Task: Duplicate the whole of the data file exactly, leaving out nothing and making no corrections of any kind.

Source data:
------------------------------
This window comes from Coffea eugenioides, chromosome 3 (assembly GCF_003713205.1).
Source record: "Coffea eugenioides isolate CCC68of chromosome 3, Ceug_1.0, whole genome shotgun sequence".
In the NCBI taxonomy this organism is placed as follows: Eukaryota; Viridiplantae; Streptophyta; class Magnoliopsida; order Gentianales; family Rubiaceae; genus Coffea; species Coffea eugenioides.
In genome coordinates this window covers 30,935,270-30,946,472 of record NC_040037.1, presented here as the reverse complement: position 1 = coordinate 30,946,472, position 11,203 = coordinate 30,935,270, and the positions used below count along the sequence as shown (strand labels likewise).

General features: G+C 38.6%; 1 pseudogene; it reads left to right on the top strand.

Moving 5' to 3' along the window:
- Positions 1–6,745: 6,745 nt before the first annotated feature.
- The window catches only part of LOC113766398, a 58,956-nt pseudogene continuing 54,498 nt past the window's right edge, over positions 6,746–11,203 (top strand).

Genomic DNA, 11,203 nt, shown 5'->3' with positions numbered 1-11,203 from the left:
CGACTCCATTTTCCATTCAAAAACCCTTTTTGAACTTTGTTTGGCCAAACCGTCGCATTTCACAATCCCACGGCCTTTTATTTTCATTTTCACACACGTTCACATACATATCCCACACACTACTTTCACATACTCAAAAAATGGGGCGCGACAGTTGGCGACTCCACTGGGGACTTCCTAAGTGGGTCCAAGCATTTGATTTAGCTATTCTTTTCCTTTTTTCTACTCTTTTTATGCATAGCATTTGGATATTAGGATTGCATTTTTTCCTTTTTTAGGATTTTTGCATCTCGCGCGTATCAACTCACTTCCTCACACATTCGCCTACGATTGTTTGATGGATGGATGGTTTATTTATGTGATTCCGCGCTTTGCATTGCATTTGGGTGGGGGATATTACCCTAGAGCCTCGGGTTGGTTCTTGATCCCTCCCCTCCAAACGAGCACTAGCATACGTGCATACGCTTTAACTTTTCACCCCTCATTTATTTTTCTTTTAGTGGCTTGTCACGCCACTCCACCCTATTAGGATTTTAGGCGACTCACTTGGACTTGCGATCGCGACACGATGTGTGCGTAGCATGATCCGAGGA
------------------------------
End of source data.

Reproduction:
This window comes from Coffea eugenioides, chromosome 3 (assembly GCF_003713205.1).
Source record: "Coffea eugenioides isolate CCC68of chromosome 3, Ceug_1.0, whole genome shotgun sequence".
In the NCBI taxonomy this organism is placed as follows: Eukaryota; Viridiplantae; Streptophyta; class Magnoliopsida; order Gentianales; family Rubiaceae; genus Coffea; species Coffea eugenioides.
In genome coordinates this window covers 30,935,270-30,946,472 of record NC_040037.1, presented here as the reverse complement: position 1 = coordinate 30,946,472, position 11,203 = coordinate 30,935,270, and the positions used below count along the sequence as shown (strand labels likewise).

General features: G+C 38.6%; 1 pseudogene; it reads left to right on the top strand.

Moving 5' to 3' along the window:
- Positions 1–6,745: 6,745 nt before the first annotated feature.
- The window catches only part of LOC113766398, a 58,956-nt pseudogene continuing 54,498 nt past the window's right edge, over positions 6,746–11,203 (top strand).

Genomic DNA, 11,203 nt, shown 5'->3' with positions numbered 1-11,203 from the left:
CGACTCCATTTTCCATTCAAAAACCCTTTTTGAACTTTGTTTGGCCAAACCGTCGCATTTCACAATCCCACGGCCTTTTATTTTCATTTTCACACACGTTCACATACATATCCCACACACTACTTTCACATACTCAAAAAATGGGGCGCGACAGTTGGCGACTCCACTGGGGACTTCCTAAGTGGGTCCAAGCATTTGATTTAGCTATTCTTTTCCTTTTTTCTACTCTTTTTATGCATAGCATTTGGATATTAGGATTGCATTTTTTCCTTTTTTAGGATTTTTGCATCTCGCGCGTATCAACTCACTTCCTCACACATTCGCCTACGATTGTTTGATGGATGGATGGTTTATTTATGTGATTCCGCGCTTTGCATTGCATTTGGGTGGGGGATATTACCCTAGAGCCTCGGGTTGGTTCTTGATCCCTCCCCTCCAAACGAGCACTAGCATACGTGCATACGCTTTAACTTTTCACCCCTCATTTATTTTTCTTTTAGTGGCTTGTCACGCCACTCCACCCTATTAGGATTTTAGGCGACTCACTTGGACTTGCGATCGCGACACGATGTGTGCGTAGCATGATCCGAGGA